Pervious concrete pavement is a permeable pavement used to satisfy the need for both a pavement surface and stormwater management. Pervious concrete is created with narrowly graded coarse aggregate that is coated in a thin layer of cement paste or mortar. This allows for an interconnected pore structure through which water percolates. In addition to designing for hydrology (see Hydrologic Design of Pervious Concrete
), pervious concrete is structurally designed using normal design methods for pavements. The final key aspect to designing a pervious concrete pavement takes the durability into consideration.
EPA pervious concrete lot
Concrete durability is the ability to resist weathering action, chemical attack, and abrasion while maintaining desired engineering properties for the expected service life of the structure. Pervious concrete can become clogged, which directly affects the hydrologic performance and may indirectly affect other aspects of durability, such as freeze-thaw resistance, deicer salt scaling resistance, and sulfate resistance. Abrasion resistance of pervious concrete is also of concern, particularly in locations that use snow plows or have turning traffic. Carbonation and corrosion resistance are not concerns with pervious concrete as it is neither recommended nor necessary to use reinforcing steel bars or welded wire reinforcement.
As stated earlier, pervious concrete is used for stormwater management. Water that flows onto the pavement flows through the pavement in an open-graded aggregate base. From there, the water either infiltrates into the subgrade or enters a conventional stormwater system. Any material that is picked up by the flowing water will also be taken into the concrete. The behavior of particles within the system depends on the pore system, particle size, nature of the particles, and the flow rate. Mata (2008) found that sand particles are trapped near the surface of the pavement, but that smaller sized particles (silts and clays) are flushed through to the bottom of the system. Haselbach (2010) studied the effects of different types of clay and found that more expansive clays, such as bentonite, will also collect near the surface. It was also found that the clogging potential of the clays reduced drastically when the porosity of the concrete was raised from near 30 percent (typical maximum) to near 40 percent.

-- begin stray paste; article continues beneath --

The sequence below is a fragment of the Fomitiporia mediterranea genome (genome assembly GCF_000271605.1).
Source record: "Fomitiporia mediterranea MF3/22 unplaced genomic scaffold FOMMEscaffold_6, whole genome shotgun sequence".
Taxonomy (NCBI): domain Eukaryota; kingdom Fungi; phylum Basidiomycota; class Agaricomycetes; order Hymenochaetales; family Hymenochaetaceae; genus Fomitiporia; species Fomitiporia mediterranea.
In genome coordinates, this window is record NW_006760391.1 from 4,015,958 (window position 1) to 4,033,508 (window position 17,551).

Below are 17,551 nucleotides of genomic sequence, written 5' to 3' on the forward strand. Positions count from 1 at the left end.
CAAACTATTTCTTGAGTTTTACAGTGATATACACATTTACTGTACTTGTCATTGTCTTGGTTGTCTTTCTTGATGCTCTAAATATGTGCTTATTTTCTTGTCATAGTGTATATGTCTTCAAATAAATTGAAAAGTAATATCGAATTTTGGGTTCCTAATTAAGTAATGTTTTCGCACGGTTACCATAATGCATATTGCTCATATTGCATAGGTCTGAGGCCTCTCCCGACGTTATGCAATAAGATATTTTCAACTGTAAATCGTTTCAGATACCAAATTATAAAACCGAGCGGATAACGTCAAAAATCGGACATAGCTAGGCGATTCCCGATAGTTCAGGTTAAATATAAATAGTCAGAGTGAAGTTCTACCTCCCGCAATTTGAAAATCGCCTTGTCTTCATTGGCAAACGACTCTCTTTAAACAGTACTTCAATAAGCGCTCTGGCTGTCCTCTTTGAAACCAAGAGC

Sediments that collect inside the concrete can significantly reduce infiltration rates and increase the opportunity for the cement matrix to become saturated by trapping water within the concrete pore system. This may cause an increased risk for freeze-thaw damage, deicer scaling, or sulfate attack. Sediments that are trapped near the surface can be mostly extracted by vacuuming.
Sediments that pass completely through the system cannot be extracted. Over time, these sediments will collect in the aggregate base and reduce the storage capacity and exfiltration rate. Knowledge of the surrounding soils is necessary for designing a pervious concrete pavement system and that knowledge can be used to avoid or mitigate infiltration of silts and clays. Barrier ribbons can be used to block soils from entering the sides of the pavement. Options available for dealing with low exfiltration or expansive soils (Tennis, Leming, and Akers 2004) may also help mitigate the effects of silty or clayey storm water.